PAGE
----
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Voice Disorders & Hoarseness

Hoarseness

Hoarseness

Hoarseness also commonly referred to as dysphonia is defined as a change in the quality of your voice that effects both adult and pediatric patients.  Hoarseness can be described based on the characteristics of the voice which include raspy, breathy, strained, or a combination of these characteristics.  Patients with hoarseness may experience vocal fatigue, reduction in the volume of their voice, reduced pitch range, variability in the quality of their voice, discomfort when using their voice, and feeling the need to strain when trying to use their voice. Hoarseness can occur suddenly, or it can be a gradual change that progressively worsens with time.  

Additional symptoms which can occur along with hoarseness:

  • Frequent throat clearing
  • Feeling of a lump in the throat
  • Cough
  • Throat pain
  • Difficulty swallowing
Conditions that can contribute to hoarseness:

Conditions that can contribute to hoarseness:

  • Acid reflux
  • Asthma
  • Allergies
  • Neurologic conditions
  • Prior trauma to the vocal cords; for example being intubated during previous surgery

Surgeries patients may undergo for other conditions including thyroid surgery, carotid artery surgery, or heart surgery, can potentially injure the nerves which control movement of the vocal cords. Patients may also develop laryngitis (an infection of the vocal cords) that can be viral, bacterial, or fungal. Certain social habits may also contribute to changes in vocal quality including smoking, alcohol use, prolonged exposure to chemicals and irritants. Certain medications such as oral steroids and steroid inhalers are used to treat asthma may also be contribute to hoarseness.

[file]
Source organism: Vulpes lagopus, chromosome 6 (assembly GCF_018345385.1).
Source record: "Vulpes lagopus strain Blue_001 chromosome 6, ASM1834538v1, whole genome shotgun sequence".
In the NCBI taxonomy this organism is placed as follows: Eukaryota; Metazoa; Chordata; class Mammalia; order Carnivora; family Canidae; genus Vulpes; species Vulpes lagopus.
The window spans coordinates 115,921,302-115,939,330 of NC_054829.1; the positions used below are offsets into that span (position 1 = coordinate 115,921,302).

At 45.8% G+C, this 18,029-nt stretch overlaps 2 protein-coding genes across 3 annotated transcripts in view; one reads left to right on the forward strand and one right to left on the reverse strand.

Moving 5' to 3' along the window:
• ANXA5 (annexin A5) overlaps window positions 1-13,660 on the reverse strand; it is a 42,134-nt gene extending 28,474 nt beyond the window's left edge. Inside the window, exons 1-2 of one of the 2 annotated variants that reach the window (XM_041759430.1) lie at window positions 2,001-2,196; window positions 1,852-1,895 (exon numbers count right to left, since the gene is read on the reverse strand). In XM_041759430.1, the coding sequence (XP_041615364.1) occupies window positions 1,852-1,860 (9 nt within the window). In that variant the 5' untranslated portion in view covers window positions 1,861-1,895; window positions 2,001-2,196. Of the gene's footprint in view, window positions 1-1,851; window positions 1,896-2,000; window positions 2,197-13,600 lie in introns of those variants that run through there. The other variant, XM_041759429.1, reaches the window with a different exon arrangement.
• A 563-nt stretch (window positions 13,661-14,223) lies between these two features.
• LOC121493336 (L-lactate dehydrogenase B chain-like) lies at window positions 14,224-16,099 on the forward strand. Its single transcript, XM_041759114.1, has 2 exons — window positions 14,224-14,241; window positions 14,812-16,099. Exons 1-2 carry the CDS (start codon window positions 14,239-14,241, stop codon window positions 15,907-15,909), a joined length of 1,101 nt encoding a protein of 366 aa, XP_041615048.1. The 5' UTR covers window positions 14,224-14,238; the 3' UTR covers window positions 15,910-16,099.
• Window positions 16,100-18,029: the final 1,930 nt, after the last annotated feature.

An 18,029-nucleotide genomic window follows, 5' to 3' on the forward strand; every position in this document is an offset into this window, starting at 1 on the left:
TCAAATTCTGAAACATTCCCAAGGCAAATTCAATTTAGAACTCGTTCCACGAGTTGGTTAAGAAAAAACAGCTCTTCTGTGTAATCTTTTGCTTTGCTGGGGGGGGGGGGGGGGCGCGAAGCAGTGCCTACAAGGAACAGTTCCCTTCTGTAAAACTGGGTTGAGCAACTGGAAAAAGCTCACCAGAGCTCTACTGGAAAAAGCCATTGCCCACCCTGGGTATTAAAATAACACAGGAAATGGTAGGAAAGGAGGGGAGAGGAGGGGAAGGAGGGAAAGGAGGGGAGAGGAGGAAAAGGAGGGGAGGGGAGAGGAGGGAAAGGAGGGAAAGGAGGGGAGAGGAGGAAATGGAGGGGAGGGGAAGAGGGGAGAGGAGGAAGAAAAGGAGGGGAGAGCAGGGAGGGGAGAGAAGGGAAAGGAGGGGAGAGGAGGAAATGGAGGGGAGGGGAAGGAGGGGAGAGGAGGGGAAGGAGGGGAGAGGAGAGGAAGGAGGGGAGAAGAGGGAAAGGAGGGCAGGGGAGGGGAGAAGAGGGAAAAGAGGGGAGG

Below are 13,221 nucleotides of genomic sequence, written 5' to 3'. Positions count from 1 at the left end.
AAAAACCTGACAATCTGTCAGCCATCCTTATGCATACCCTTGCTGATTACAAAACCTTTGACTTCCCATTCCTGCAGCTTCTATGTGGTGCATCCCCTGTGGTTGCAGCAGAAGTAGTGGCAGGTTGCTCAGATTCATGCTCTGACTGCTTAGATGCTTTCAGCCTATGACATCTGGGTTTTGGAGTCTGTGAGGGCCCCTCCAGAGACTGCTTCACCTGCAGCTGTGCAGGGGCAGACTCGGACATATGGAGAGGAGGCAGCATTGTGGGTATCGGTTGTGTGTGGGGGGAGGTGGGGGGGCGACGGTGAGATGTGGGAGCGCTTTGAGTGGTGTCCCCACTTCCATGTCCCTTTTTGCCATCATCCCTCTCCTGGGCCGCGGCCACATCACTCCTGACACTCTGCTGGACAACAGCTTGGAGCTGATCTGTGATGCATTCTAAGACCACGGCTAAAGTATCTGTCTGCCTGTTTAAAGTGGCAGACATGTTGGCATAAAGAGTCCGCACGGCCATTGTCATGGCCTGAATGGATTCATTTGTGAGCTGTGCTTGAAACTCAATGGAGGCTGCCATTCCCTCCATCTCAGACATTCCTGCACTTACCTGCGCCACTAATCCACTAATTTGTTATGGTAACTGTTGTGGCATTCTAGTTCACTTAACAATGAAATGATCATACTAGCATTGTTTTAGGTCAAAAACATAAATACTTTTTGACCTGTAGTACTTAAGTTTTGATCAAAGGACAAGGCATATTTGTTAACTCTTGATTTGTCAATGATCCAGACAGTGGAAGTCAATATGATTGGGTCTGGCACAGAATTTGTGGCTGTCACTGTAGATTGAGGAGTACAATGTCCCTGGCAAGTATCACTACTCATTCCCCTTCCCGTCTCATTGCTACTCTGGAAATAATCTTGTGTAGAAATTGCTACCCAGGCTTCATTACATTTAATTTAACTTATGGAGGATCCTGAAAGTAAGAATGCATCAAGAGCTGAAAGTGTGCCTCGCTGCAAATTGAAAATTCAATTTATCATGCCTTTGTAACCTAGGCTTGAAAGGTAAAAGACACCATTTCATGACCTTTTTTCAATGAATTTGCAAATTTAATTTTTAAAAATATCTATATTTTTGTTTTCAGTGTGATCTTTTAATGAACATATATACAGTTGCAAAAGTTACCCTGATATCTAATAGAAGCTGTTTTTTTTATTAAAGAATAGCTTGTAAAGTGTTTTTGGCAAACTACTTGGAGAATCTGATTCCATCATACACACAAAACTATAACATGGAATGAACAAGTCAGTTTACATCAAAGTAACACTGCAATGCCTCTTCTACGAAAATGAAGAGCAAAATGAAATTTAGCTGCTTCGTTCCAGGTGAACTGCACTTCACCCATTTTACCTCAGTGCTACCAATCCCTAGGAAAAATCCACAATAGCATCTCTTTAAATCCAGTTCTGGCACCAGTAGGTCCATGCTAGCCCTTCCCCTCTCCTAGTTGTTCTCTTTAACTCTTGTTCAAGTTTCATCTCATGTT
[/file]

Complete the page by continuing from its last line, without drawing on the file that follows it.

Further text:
Structural changes contributing to hoarseness:

Structural changes contributing to hoarseness:

  • Vocal cord nodules which are small calluses on the vocal cords
  • Cysts or polyps of the vocal cords
  • Cancerous growths of the vocal cords

There may also be functional changes which affect how patients produce their voice. Functional changes refer to the amount of tension used when producing your voice. Many patients with hoarseness have what is referred to as muscle tension dysphonia, where there is too much tension or strain when using their voice. Often patients have a combination of structural and functional changes.

Evaluation

Any patient who develops a sudden change in their voice or hoarseness that persists for more than two weeks should be evaluated by an Ear Nose and Throat physician to determine the cause of their symptoms and provide treatment recommendations.

At Queen City Ear Nose and Throat we perform a detailed evaluation with diagnostic testing consisting of flexible endoscopy where a fiberoptic camera can be used to examine the vocal cords and advanced videostroboscopy testing that allows a magnified detailed assessment of the vocal cords and is the only test that allows you to assess the vibratory function of the vocal cords.

Treatment

Treatment

There are a variety of different treatments for hoarseness which may include medications, voice therapy which is a form of physical therapy to improve the quality of the voice, and when indicated minimally invasive microscopic vocal cord surgery to remove structural abnormalities of the vocal cords and biopsies to evaluate for precancerous or cancerous growths of the vocal cords.

If you or a family member are experiencing hoarseness call Queen City Ear Nose and Throat at (704) 703-1080 or book an appointment online today.


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